B-day dinner for older mom, near American University/MacArthur Blvd
Mom is going to be 90 (!) and loves good food. We would like to celebrate such a landmark b-day....and not spend our entire house payment given the prices in DC restaurants (we are from Philly). Anything in the MacArthur Blvd area that is a tablecloth restaurant but perhaps in a lower price range than Black Salt? Thanks so much!
There are two Belgian restaurants, one across the street from the other. Et Voila gets all the glory but to my mind, the moules frites are actually better at Sur La Place. The old Kemble Park Tavern has been reincarnated as Salt and Pepper. We went when it first opened and they had a lot of problems. They then re-vamped the menu and hired a new chef. I'm still not hearing good things about it.
Have you considered Praline, just off MacArthur in the shopping center on Sangamore? Downstairs it is a bakery and cafe but upstairs there is a full, traditional French menu. The place is slightly on the shabby side, but not really too bad. The good is great.
A little bit up the river, you've got the Irish Inn at Glen Echo. The pub grub is good. I've never been impressed by the food in the dining room but the atmosphere is what you seek and I bet your mother would like it.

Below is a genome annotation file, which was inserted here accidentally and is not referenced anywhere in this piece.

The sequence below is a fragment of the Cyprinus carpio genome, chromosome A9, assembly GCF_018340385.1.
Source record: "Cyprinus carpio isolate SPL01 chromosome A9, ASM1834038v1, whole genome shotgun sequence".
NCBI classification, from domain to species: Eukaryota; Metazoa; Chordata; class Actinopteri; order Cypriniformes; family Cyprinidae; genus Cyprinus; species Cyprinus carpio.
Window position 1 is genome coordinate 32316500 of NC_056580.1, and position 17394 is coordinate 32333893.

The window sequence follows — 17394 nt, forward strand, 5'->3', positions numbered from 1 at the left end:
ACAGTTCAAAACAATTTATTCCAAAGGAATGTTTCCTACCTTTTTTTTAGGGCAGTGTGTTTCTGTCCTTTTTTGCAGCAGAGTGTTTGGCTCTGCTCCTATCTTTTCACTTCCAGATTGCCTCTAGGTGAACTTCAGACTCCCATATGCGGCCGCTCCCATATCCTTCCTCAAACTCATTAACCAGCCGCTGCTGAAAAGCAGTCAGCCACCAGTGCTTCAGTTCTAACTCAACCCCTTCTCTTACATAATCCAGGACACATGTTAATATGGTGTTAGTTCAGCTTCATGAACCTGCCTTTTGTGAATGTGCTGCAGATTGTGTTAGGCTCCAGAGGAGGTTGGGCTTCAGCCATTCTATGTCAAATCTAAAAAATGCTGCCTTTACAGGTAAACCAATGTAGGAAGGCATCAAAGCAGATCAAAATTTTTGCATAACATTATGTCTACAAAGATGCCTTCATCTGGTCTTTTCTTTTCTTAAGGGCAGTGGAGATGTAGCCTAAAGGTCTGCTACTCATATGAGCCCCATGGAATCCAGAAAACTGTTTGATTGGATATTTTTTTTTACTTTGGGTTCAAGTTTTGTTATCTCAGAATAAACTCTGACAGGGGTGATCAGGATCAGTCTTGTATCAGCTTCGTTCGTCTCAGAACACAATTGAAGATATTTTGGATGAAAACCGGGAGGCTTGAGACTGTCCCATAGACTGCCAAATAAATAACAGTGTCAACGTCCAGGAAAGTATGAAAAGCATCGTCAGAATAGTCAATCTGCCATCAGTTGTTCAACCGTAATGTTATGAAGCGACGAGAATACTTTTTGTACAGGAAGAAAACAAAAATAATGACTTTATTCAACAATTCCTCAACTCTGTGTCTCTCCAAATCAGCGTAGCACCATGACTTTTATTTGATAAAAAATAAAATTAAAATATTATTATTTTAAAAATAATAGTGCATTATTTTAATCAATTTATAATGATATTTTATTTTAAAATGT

A place that no one seems to know about is DeCarlo's, behind the AU law school. It is apparently quite nice in terms of decor, it caters to the older crowd, and people say good things about the food. Red-sauce Italian, slow service are apparently what you can expect.
Near AU, you've got Chef Geoff's. Just OK, though a big menu. And directly across the plaza, the vaunted Al Dente, where the chef is none other than the fabled Roberto Donna. I was not impressed. Three different dishes, none of them very good. Also very casual, not a tablecloth kind of place. Lots of kids, very noisy.
Sorry - I could be wrong but I've looked at the menu several times when trying to find an old-fashioned red-sauce restaurant for my mother. When I see things like baked penne with meatballs, sausage, parmesan (yes, spelled that way), and mozzarella or linguine alla Bolognese (yes, I know where Bologna is), ravioli with veal, and the old veal parm, I think southern Italy. I grew up in an area that was full of traditional Italian restaurants, well before northern Italian became known and popular, and this is the kind of stuff they served. I don't claim to be an expert.